Of course the fact that I have been (and still am sick) makes for a lot more reading time..but then again if the book doesn’t grab me I would be napping instead of reading!

This books review seemed off beat to me.  I wasn’t sure it would be for me but along the way some reviews but blogs I read made me thing I might like it after all.  I wish I knew who’d reviews I read because I’d thank them.

I can’t say that fossils are my thing but having two woman searching for them in a time when fossils would not be a “female thing” was interesting.  The searches.  The finds.  The bonding of a young poor girl and middle class spinster. The friendship. The jealousy. The marvel at making people open their minds to something they don’t really want to believe!

Tracy Chevalier did her homework on this book, and it couldn’t have been easy… but I think she got everything spot on on the historical parts and on the fictional story too.

I enjoyed this book much more then I thought I would! 

That makes two surprises in a row!  I needed that.

Read Full Post »

 

Mercury. Gemini. Apollo. Shuttle.  With Love and Sadness in my heart……

……… the end.

Read Full Post »

Folly

Folly by Laurie R King

Paperback: 432 pages
Publisher: Bantam (May 28, 2002)
ISBN-10: 0553381512

Amazon.com Review

“The thing about madness was, it just took so damn much energy, and it was so thoroughly tedious in the meantime.” Master woodworker Rae Newborn knows madness intimately, with every bone, every pore, every particle of her being. At 52, with three suicide attempts, extended hospitalizations, the death of her husband and daughter, and a vicious attack behind her, Rae has come to Folly Island, far out in the Straits of Juan de Fuca, to rebuild her life by building a house:

She would pull herself together, she would go and rebuild Desmond’s house, she would lift his walls and dwell within them quietly all the rest of her days. Everything that House was lay there waiting for her to take it up: House as shelter, House as permanence, House as a continuation and a legacy, comfort and challenge, safety and beauty, symbol and reality joined as one.

Bequeathed to Rae by Desmond Newborn, a great-uncle she never met, Folly Island is lovely indeed. But when Rae discovers Desmond’s journal in the 70-year-old ruins of his house, she learns that Desmond had his own internal horrors to confront on the island. As she labors in solitude, her prickly nature deterring all but the most determined of her would-be neighbors, it’s not just her well-being that’s at stake. Rae must prove herself sane if she is to have any contact with her beloved granddaughter Petra. So when the “skin-crawling feeling of being watched” doesn’t fade, she does her best to ignore it. But does paranoia have its roots in reality? And is Rae doomed to repeat her ancestor’s tragic end?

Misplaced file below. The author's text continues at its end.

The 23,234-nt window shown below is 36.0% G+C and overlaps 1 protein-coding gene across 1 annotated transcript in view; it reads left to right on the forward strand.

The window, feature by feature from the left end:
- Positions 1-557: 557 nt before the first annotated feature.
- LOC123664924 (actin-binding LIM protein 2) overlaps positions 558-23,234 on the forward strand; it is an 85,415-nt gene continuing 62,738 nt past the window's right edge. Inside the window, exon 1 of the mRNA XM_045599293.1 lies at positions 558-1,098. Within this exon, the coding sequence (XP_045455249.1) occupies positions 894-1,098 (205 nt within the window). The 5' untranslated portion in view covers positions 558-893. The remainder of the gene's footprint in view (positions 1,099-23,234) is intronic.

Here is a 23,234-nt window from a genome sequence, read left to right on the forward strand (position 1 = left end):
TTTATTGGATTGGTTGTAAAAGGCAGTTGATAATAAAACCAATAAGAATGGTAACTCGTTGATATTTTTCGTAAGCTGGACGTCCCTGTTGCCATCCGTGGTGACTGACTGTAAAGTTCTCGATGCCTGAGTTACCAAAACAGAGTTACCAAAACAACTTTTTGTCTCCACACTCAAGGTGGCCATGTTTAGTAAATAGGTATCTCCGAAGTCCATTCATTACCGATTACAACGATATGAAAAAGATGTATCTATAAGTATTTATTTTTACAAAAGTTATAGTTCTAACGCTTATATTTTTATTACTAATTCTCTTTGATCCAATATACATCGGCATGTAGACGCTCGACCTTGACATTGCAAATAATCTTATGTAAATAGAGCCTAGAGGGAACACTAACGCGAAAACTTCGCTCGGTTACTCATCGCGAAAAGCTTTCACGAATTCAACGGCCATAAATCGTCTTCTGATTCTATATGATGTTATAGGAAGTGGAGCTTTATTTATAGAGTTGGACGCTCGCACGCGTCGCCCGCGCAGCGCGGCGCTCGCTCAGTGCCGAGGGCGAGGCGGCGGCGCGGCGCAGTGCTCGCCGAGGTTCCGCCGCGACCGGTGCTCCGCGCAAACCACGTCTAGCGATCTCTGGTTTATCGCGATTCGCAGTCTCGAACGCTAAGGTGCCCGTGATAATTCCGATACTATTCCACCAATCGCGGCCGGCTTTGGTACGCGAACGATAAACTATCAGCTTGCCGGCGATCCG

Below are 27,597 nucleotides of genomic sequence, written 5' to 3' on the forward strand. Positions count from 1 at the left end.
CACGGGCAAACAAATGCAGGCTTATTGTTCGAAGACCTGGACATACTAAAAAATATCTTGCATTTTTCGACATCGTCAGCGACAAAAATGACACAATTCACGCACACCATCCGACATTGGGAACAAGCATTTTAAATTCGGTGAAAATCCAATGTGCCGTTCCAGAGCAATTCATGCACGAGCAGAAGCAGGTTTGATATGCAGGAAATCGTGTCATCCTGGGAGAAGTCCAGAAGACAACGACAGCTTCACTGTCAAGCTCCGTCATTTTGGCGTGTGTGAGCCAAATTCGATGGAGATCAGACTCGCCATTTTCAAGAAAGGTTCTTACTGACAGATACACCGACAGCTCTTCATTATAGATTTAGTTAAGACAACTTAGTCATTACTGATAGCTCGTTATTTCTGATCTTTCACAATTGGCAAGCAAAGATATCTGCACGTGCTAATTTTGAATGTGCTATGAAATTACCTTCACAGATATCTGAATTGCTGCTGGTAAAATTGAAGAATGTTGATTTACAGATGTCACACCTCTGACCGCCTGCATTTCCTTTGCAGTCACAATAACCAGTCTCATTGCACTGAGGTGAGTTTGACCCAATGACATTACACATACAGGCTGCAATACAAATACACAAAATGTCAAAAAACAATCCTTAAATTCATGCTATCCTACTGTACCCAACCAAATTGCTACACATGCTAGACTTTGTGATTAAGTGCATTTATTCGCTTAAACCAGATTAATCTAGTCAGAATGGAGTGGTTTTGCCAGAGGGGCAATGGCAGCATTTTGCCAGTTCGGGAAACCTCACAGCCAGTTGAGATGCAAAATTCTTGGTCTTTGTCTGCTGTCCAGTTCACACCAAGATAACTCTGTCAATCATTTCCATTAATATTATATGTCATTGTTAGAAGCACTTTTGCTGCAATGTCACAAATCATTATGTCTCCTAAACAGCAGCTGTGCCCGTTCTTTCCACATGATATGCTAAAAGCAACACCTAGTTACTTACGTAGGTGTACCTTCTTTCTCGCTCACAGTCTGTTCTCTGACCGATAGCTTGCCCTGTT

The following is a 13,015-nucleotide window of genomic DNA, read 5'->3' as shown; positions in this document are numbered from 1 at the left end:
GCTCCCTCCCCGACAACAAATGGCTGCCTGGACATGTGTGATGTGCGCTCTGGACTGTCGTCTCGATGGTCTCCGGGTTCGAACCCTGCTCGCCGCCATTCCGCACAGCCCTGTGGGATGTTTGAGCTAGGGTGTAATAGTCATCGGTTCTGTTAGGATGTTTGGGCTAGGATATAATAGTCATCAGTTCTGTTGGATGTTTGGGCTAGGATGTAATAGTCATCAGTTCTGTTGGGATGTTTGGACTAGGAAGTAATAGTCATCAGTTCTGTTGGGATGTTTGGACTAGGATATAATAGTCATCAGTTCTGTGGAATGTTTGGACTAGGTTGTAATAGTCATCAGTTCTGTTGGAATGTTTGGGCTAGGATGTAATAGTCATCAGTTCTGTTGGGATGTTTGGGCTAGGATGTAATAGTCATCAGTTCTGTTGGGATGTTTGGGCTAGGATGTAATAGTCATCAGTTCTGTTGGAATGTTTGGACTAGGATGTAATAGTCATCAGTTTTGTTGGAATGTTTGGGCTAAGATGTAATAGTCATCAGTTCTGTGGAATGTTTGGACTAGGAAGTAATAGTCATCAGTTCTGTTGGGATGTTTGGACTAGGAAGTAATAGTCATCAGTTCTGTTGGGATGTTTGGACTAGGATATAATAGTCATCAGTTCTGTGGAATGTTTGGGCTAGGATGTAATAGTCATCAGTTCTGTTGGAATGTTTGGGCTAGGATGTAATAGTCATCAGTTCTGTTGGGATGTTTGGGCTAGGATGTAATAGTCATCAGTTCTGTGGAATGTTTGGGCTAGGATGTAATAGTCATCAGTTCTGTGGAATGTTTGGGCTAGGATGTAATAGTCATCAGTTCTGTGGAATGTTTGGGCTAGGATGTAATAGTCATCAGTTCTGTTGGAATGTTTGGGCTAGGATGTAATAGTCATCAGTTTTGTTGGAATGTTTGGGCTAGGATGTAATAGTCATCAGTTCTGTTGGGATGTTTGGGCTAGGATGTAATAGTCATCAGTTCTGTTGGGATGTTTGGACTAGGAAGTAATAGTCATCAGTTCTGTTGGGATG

So effectively does King weave together past and present–the shrouded history of Desmond’s life and death on Folly, and the tense, dusty, exhilaratingly panicky account of Rae’s wrestling with old demons and new timber–that the future seems less important than the author might have wished. In other words, the eventual unmasking of Rae’s watcher pales in comparison to the gradual revelation of Rae herself within King’s haunted and haunting narrative. But with such a strong character and such moodily lovely prose, readers shouldn’t miss the denouement-driven trappings of standard suspense. –Kelly Flynn

This is an older book that Laurie R King wrote as a stand alone book, and I have to say… I am really glad I found it!  I could hardly put the book down. I wanted to know more and more and what was going to happen next to the main protagonist Rae.  And, Oh! ..shocker of all shockers, the main protagonist was in her 50’s!!! That’s darn near unheard of! 

Well, of course I don’t expect the lead characters to be older if I am reading a YA book, but still, to find middle aged or older lead characters is really rare.  And I loved that Laurie R King made this woman, who was suffering from deep depressions and had even tried to commit suicide multiple times, a person who was stronger than  she gave herself credit for!

The story goes from Rae and her very serious depressions to a mystery about what happened to Desmond  Newborn.   You get two mysteries for the price of one.

Laurie R King has a great perception of how fast or slow to unravel mysteries.  A good part of it you know before Rae knows (obvious).  But only  part of it… not all of it. It has some unexpected twists and conclusions before the book is over.